Anger is the natural reaction when someone refers to a place that you love as a s---hole, and I was angry when Donald Trump referred to African countries as “s---holes” on Jan. 11.

My wife and I have been fortunate to live in two of the African continent’s 54 countries, and travel to many more. Africa is breathtaking, a place of beauty and strength, and the home of friends, colleagues and acquaintances who are warm and resilient.

In times of stress, my mind travels back to a beach outside Freetown, Sierra Leone, where a mangrove-lined river meets the sea. I remember my pulse pounding in Limpopo, South Africa, when we came across a cheetah that had just hunted down a wildebeest, and I draw inspiration from students in Bor, South Sudan, who valued education so much that, without a dorm, they slept in tents outside their university.

Labeling Africa a s---hole is plainly ignorant and racist. The people of Africa have no need to defend themselves or their countries. Ultimately, it is us in the United States that must explain how a man that represents the worst stereotypes of Americans — as stupid and misinformed — came to lead our great country.

Jerry Kenney



(9) comments

Carlos Ponce

"Labeling Africa a s---hole is plainly ignorant and racist."
Did Trump say that? You really don't know!
There were several senators, one president and cabinet officials present at that meeting. All agree that strong language was used. ONLY ONE senator, Dick Durbin, insists that specific language was used. Senator Durbin is known for his lack of veracity. Do a web search. Senator Lindsey Graham told Senator Tim Scott that the allegation was "basically accurate" but never says that specific phrase was used.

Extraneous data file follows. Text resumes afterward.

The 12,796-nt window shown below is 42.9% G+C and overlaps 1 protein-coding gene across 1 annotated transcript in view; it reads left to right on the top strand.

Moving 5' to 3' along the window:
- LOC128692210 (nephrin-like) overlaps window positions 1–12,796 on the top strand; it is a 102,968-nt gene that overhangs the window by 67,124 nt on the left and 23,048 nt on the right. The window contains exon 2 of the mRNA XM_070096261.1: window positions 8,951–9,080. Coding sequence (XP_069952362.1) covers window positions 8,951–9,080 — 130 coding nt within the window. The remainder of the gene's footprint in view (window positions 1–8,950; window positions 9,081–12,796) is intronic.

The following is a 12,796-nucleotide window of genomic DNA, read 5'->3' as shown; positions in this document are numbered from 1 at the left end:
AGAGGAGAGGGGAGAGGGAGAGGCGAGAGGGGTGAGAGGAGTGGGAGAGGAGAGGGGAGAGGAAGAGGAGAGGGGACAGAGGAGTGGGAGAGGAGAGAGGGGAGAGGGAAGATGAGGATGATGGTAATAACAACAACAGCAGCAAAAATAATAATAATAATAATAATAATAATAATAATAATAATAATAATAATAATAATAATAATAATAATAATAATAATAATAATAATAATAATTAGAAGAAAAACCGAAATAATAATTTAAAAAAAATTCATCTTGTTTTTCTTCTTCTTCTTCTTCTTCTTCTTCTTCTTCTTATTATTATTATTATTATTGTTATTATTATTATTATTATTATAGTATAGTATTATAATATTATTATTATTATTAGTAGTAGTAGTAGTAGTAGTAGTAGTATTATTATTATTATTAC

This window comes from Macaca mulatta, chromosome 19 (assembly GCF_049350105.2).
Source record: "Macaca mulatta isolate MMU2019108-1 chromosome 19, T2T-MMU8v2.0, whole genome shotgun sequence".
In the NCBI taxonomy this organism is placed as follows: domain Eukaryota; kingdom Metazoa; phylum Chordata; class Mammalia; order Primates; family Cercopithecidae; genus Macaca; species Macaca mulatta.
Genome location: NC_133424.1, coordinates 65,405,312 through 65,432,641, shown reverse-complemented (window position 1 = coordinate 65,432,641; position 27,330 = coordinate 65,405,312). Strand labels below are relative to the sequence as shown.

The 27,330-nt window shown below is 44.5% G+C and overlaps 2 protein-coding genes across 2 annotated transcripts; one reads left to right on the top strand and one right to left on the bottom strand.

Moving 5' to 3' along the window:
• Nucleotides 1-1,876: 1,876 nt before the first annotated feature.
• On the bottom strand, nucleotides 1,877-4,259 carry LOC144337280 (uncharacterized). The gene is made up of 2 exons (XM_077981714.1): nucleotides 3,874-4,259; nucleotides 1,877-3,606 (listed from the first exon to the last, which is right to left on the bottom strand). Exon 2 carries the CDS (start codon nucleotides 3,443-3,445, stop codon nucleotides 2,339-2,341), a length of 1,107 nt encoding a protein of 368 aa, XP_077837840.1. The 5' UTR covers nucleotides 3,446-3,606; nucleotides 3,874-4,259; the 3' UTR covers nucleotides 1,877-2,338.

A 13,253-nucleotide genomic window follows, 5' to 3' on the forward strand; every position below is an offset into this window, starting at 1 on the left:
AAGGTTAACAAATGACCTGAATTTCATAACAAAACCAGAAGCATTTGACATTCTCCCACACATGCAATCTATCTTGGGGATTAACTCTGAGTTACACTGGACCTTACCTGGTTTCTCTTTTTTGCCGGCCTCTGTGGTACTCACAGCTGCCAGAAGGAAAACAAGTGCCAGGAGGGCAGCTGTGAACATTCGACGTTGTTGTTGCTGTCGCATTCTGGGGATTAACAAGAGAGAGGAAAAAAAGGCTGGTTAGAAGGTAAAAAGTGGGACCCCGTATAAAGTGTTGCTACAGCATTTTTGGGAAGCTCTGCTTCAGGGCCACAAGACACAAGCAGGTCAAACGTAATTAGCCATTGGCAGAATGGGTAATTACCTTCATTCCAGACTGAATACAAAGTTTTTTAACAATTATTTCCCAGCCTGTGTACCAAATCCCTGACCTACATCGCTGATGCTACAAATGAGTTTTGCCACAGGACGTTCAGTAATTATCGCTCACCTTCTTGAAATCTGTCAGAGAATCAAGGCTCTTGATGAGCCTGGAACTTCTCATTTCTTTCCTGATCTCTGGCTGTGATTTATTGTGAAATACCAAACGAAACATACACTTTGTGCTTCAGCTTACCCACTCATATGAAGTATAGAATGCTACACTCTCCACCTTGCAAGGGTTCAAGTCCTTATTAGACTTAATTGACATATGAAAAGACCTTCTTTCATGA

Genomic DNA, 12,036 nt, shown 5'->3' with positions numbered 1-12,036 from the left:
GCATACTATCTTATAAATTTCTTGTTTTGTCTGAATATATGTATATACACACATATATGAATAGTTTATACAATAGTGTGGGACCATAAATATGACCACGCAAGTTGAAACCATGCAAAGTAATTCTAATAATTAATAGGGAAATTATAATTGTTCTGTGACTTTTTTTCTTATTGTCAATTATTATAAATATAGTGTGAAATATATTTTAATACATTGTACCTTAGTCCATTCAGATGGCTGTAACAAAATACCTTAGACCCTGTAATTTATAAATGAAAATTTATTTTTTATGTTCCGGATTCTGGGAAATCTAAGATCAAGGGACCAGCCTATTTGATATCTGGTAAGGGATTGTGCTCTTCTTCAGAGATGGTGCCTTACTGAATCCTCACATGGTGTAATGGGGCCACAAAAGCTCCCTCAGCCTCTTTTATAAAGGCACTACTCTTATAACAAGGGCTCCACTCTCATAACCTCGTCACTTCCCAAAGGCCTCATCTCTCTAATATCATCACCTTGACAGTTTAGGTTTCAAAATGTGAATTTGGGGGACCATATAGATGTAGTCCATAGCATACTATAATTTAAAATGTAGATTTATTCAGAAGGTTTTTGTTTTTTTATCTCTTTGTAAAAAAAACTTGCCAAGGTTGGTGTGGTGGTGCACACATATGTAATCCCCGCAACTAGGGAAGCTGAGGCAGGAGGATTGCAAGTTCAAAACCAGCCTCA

See "Lindsey Graham: 'I said my piece' to Trump. But senator doesn't address 'sh*thole countries' comment "
Senator Tom Cotton and Senator David Perdue who were both at that meeting both say that phrase was not used by the president.
Homeland Security Secretary Kirstjen Nielsen said "I don't recall him saying that exact phrase. I think he has been clear, and I would certainly say undoubtedly the President will use, continue to use strong language when it comes to this issue. He feels very passionate about it."
You may question Senator Dick Durbin's statement. You may question President Trump's denial. But based on what others at the meeting recall, I really don't think that specific phrase was used. Did President Trump use strong language in making his point on Merit Based Immigration? Yes, he probably did. Everybody agrees, even the president - but not that specific remark.
Was Jerry Kenney was equally concerned when President Obama referred to an African nation as a "Sh*t Show"? We all know the American media wasn't concerned at all. Leftist Snopes hems and haws around the allegation calling it "mostly" false but concludes "However, Obama used the term 'sh*t show' to refer to the escalating violence in Libya following Gaddafi’s death in 2011."

Jim Forsythe

Some people are able to praising and offend at the same. To suggest that people from Norway want to leave, is not true with most from Norway.  In 2014 ,8,652 people from the USA immigrated to Norway.

Trump may say he did not say it, but most the of the world thinks he did. Our standing with the rest of the world just slipped a little more. 
"Norwegians are baffled and discomfited to be the subject of President Donald Trump's backhanded compliment in his vulgar comments on immigrants from African nations and Haiti.
Trump spoke after a bilateral meeting with Norway's prime minister, asking why the U.S. would accept more immigrants from Haiti and "****hole countries" in Africa rather than places like Norway.
Henrik Heldahl, a commentator for the Amerikansk Politikk website, says the sentiment about Norway might have been welcomed without the rest of the statement. "But the way he said it guarantees that the reaction here will be very negative."
Hilde Restad, a university associate professor in international studies, says Trump has achieved the unlikely feat of praising Norway while still offending its citizens."

Flattery gone wrong.
"She says that "Norwegians in general have such a minority complex that as long as we are noticed we get very excited. But in general we are not wanting to be flattered by this U.S. president in this way."